Diana Wynne Jones, Day 20: Fire and Hemlock (#dwjmarch)

diana wynne jones month march
Today’s topic is on Fire and Hemlock! Here’s the summary, for those of you unfamiliar with it:

Polly has two sets of memories…

One is normal: school, home, friends. The other, stranger memories begin nine years ago, when she was ten and gate-crashed an odd funeral in the mansion near her grandmother’s house. Polly’s just beginning to recall the sometimes marvelous, sometimes frightening adventures she embarked on with Tom Lynn after that. And then she did something terrible, and everything changed.

But what did she do? Why can’t she remember? Polly must uncover the secret, or her true love — and perhaps Polly herself — will be lost. (from Goodreads)

Fire and Hemlock is another book I desperately need to reread! I’ve only read it once and though I think I liked it, I didn’t understand it completely. I got tripped up in one of the many perspective changes. Much like how Andrew suddenly remembers things from his childhood in Enchanted Glass, Polly spends a lot of time flashing back to her own childhood. Unlike Enchanted Glass, though, the flashbacks take over the narrative, which I don’t personally like much.

Those flashbacks/perspective changes also made it hard for me to enjoy the romance aspect. Tom’s older than Polly by maybe 10-15? years, which isn’t terrible, but when she’s a kid he seems ancient, maybe 20-30 years older. I kept that retained in my memory and was never able to shake it, even after she realized later (in the non-flashback parts) that he was actually much younger than she thought.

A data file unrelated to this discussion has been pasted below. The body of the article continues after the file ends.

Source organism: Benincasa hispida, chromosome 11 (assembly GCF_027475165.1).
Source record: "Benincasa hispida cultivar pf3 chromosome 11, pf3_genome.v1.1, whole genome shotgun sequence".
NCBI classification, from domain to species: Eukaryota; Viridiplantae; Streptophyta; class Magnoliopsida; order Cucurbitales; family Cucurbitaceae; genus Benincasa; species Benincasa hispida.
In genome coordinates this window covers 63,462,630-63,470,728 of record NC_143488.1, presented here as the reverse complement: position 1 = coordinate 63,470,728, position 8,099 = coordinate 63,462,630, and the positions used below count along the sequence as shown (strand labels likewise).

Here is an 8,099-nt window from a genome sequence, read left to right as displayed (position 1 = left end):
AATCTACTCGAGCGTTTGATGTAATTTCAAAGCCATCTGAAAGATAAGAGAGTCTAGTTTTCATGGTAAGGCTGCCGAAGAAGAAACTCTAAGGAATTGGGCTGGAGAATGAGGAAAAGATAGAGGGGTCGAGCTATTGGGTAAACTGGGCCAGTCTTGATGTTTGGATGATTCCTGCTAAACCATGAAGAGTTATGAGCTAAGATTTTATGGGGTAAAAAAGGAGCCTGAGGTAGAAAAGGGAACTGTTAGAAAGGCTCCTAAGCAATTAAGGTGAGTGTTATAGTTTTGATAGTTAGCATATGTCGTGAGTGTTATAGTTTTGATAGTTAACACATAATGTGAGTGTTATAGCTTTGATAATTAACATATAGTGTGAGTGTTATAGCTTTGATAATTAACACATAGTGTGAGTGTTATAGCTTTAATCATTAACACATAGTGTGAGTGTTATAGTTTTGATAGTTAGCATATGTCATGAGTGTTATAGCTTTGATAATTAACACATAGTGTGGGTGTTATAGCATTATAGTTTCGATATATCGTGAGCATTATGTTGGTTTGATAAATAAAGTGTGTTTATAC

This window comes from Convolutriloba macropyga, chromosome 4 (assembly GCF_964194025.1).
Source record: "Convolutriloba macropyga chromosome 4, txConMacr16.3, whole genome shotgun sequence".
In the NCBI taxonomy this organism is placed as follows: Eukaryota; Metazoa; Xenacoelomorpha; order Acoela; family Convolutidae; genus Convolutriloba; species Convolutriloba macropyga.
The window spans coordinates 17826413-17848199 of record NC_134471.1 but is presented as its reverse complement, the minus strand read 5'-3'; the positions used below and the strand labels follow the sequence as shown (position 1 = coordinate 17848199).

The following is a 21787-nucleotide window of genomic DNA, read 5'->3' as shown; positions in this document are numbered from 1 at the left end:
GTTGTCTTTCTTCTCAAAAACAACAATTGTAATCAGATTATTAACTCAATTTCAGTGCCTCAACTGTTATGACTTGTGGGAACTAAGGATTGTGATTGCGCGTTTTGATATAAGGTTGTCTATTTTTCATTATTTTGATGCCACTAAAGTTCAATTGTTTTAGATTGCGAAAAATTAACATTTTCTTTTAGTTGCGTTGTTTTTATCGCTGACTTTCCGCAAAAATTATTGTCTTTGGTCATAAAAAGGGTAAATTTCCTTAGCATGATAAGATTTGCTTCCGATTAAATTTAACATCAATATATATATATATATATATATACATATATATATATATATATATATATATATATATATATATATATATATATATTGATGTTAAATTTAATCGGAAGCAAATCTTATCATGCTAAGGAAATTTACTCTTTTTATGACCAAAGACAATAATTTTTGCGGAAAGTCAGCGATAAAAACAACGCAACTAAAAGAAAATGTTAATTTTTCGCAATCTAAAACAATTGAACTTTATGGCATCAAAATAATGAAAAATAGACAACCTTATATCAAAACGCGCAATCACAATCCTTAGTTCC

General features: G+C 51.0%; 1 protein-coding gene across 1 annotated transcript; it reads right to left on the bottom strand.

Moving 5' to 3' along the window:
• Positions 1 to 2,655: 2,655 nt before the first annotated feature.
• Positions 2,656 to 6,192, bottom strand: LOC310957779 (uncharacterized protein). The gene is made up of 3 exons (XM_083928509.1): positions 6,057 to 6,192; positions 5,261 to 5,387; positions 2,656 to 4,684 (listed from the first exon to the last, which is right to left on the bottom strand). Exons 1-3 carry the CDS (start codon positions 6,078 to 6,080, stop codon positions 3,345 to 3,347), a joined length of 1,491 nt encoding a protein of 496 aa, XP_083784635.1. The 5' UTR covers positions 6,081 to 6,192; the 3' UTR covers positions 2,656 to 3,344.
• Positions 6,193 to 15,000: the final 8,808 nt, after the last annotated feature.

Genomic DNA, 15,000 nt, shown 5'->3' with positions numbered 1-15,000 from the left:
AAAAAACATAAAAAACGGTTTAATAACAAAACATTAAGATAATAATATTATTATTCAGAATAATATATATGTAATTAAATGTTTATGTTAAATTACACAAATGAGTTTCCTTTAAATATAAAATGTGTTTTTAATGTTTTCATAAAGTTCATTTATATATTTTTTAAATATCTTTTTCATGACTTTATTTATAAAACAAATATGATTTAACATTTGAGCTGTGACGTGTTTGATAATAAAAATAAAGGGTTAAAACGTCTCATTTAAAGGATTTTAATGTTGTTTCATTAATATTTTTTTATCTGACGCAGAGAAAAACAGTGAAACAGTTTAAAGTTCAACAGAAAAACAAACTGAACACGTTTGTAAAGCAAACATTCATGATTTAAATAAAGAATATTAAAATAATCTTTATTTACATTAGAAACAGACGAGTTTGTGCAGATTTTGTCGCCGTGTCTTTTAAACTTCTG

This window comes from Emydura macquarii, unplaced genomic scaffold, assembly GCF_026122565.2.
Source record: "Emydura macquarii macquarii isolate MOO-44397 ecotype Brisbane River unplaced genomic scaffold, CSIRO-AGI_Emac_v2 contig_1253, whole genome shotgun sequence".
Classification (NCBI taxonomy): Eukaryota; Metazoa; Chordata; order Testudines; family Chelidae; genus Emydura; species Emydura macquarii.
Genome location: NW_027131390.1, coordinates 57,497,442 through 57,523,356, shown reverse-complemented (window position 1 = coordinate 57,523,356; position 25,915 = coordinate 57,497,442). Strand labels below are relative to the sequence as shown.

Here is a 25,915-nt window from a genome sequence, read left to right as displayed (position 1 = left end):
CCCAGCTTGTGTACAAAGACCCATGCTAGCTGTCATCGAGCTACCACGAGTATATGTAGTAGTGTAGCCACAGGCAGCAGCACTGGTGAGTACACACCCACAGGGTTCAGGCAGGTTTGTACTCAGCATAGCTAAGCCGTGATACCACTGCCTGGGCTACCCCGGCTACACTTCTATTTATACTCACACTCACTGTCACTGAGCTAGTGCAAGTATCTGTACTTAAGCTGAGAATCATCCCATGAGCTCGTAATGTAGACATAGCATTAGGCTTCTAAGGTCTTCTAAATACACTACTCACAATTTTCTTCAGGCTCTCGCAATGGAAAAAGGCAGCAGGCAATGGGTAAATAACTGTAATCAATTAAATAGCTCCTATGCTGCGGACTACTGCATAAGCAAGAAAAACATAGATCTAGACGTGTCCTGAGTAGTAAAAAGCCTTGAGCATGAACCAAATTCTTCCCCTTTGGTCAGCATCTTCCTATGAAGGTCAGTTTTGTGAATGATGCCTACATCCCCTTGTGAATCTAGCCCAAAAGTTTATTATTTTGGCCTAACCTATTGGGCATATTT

I think rereading Fire and Hemlock will help clear up those niggly bits, don’t you think? Unfortunately, this is the cover of my copy:

Fire and Hemlock

SUCH A TERRIBLE COVER. It is quite possibly the worst cover I’ve ever seen and I hate it and ugh ugh ugh.

Is that Tom? Is that Polly? Why does Tom look about 80 and WHY is Polly wearing those terrible clothes? Just: WHY?

7 thoughts on “Diana Wynne Jones, Day 20: Fire and Hemlock (#dwjmarch)”

  1. The old man is probably Morton Leroy, Seb’s father. With that malevolent stare the girl might not be Polly but Laurel; if so, I don’t know why the publishers didn’t go with Polly and Tom unless they wanted to suggest the evil at the house.

    It took me two reading, the second darting backwards and forwards and taking notes, to get a handle on Fire and Hemlock. See if you think I was successful: http://wp.me/s2oNj1-hemlock

  2. One of my friends in high school had the same problem getting over the Tom-Polly age gap, but it never bothered me. I think this was a case where reading the end helped me out — I always knew what the end game was, so I was prepared for it early on. And Polly’s right: to little kids, all adults seem old, old, old.

  3. I ended this book the first time feeling completely overwhelmed and thinking that it was okay but not wonderful. Then after the second time, I finally caught on to most of it. I think when I read it again, I’ll understand even more of it.
    And I think that has to be Polly on the cover and it is so, so terrible!

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